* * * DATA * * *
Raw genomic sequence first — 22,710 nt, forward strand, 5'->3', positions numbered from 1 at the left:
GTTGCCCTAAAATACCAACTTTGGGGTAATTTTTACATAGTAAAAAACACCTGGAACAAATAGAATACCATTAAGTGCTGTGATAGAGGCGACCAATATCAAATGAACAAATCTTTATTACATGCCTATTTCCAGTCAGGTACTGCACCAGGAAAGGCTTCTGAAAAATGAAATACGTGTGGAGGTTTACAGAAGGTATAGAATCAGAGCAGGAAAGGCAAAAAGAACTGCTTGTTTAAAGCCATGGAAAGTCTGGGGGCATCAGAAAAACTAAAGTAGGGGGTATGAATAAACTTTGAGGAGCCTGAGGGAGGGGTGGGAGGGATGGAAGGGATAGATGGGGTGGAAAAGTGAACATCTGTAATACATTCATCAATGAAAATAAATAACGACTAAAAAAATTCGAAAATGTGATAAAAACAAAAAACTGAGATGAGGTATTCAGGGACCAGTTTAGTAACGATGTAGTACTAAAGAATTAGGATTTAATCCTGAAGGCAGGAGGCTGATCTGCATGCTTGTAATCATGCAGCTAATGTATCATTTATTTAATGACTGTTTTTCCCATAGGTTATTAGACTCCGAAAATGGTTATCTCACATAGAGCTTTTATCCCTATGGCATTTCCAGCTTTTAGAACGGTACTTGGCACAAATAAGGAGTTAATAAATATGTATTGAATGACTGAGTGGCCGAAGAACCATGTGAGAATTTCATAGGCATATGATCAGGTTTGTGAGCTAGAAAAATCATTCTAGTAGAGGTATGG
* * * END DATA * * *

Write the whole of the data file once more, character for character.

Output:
Raw genomic sequence first — 22,710 nt, forward strand, 5'->3', positions numbered from 1 at the left:
GTTGCCCTAAAATACCAACTTTGGGGTAATTTTTACATAGTAAAAAACACCTGGAACAAATAGAATACCATTAAGTGCTGTGATAGAGGCGACCAATATCAAATGAACAAATCTTTATTACATGCCTATTTCCAGTCAGGTACTGCACCAGGAAAGGCTTCTGAAAAATGAAATACGTGTGGAGGTTTACAGAAGGTATAGAATCAGAGCAGGAAAGGCAAAAAGAACTGCTTGTTTAAAGCCATGGAAAGTCTGGGGGCATCAGAAAAACTAAAGTAGGGGGTATGAATAAACTTTGAGGAGCCTGAGGGAGGGGTGGGAGGGATGGAAGGGATAGATGGGGTGGAAAAGTGAACATCTGTAATACATTCATCAATGAAAATAAATAACGACTAAAAAAATTCGAAAATGTGATAAAAACAAAAAACTGAGATGAGGTATTCAGGGACCAGTTTAGTAACGATGTAGTACTAAAGAATTAGGATTTAATCCTGAAGGCAGGAGGCTGATCTGCATGCTTGTAATCATGCAGCTAATGTATCATTTATTTAATGACTGTTTTTCCCATAGGTTATTAGACTCCGAAAATGGTTATCTCACATAGAGCTTTTATCCCTATGGCATTTCCAGCTTTTAGAACGGTACTTGGCACAAATAAGGAGTTAATAAATATGTATTGAATGACTGAGTGGCCGAAGAACCATGTGAGAATTTCATAGGCATATGATCAGGTTTGTGAGCTAGAAAAATCATTCTAGTAGAGGTATGG